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Malay Rose Apple - Syzygium malaccense - IF U WANT ASK-9840077758


         
      A  delight to the eye in every respect, the Malay apple is much admired for the beauty of the tree, its flowers and its colorful, glistening fruits, without parallel in the family Myrtaceae. Botanically identified as Syzygium malaccense Merr. & Perry (syns. Eugenia malaccensis L., Jambos malaccensis DC.), this species has earned a few alternate English names including Malay rose-apple, mountain apple, water apple, and, unfortunately, Otaheite apple, which is better limited to the ambarella, Spondias dulcis Park., and cashew, or French cashew (Guyana) or Otaheite cashew (India) because of its resemblance to the cashew apple, the pseudofruit or swollen fruit-stalk of the cashew nut.

In Malaya there are many local names including jambu merah, jambu bar, jambu bol, jambu melaka, jambu kling and jambu kapal. In Thailand, it is chom-phu-sa-raek or chom-phu-daeng; in Cambodia, chompuh kraham; in Vietnam, man hurong tau; in Indonesia, darsana, jambu tersana, or djamboo bol; in the Philippines, makopang-kalabau or tersana; in Guam, makupa; in Tahiti, ahia; in Hawaii, ohia. In the French language it is jambosier rouge, poire de Malaque, pomme Malac (corrupted to pomerac), pomme de Malaisie, and pomme de Tahiti. Among Spanish names are: pomarosa, or pomarrosa, Malaya (Puerto Rico);manzana (Costa Rica), marañon japonés (EI Salvador), pomarosa de Malaca (Colombia); pera de agua or pomagás (Venezuela); and marañon de Curacao(Panama), though the somewhat similar plant in Curacao is S. samarangense Merr. & Perry, locally called cashu di Surinam, in Papiamento, Curacaose appel, in Dutch. The latter species has yellowish-white flowers and light-red, greenish-white or cream-colored fruits.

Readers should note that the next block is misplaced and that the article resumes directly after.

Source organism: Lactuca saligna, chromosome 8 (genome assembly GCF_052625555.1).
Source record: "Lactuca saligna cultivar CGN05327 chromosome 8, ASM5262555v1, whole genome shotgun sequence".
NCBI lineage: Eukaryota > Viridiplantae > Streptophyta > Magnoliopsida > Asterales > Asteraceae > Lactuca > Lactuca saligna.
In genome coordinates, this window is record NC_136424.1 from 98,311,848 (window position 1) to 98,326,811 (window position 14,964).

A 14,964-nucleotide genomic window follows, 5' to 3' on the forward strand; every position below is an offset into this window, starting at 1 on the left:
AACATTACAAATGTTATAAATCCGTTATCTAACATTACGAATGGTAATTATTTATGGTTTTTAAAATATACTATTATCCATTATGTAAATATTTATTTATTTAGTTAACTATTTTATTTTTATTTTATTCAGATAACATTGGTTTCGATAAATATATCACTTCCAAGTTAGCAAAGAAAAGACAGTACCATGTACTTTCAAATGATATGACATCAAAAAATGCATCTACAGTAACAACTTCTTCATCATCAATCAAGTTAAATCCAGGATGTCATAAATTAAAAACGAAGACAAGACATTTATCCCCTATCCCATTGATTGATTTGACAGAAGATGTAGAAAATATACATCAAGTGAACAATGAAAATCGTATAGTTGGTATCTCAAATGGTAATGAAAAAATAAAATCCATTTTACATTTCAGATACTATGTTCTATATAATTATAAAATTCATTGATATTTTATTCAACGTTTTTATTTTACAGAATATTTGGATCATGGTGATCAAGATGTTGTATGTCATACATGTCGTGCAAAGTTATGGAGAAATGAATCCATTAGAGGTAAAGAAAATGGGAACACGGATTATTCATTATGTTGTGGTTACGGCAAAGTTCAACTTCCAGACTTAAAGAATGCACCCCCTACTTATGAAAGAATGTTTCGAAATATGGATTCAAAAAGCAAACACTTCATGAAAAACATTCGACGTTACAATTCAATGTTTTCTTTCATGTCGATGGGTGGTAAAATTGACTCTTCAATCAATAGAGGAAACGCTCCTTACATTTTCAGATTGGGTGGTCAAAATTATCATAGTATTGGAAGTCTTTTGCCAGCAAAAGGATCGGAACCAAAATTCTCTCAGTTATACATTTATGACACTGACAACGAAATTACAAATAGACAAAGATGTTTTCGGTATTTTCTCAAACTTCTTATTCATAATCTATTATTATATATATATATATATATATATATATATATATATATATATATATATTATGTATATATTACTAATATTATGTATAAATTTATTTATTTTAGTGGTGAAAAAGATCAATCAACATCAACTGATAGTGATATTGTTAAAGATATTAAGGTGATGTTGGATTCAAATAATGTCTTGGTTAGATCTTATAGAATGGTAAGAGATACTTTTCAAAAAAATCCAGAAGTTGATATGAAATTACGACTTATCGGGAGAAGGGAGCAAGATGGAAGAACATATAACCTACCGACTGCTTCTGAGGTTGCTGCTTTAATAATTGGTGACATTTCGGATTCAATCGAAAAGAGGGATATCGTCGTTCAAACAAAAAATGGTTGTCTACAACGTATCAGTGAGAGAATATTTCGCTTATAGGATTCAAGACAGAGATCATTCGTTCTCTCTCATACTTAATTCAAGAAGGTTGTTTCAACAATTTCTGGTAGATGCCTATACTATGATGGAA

Origin and Distribution
      The Malay apple is presumed to be a native of Malaysia. It is commonly cultivated from Java to the Philippines and Vietnam, also in Bengal and South India. Portuguese voyagers carried it from Malacca to Goa and from there it was introduced into East Africa. It must have spread throughout the Pacific Islands in very early times for it is featured in Fijian mythology and the wood was used by ancient Hawaiians to make idols. Indeed, it has been recorded that, before the arrival of missionaries in Hawaii, there were no fruits except bananas, coconuts and the Malay apple. The flowers are considered sacred to Pele, the fiery volcano goddess. Captain Bligh conveyed small trees of 3 varieties from the islands of Timor and Tahiti to Jamaica in 1793. The tree was growing under glass in Cambridge, Massachusetts, in 1839, and specimens were fruiting in Bermuda in 1878.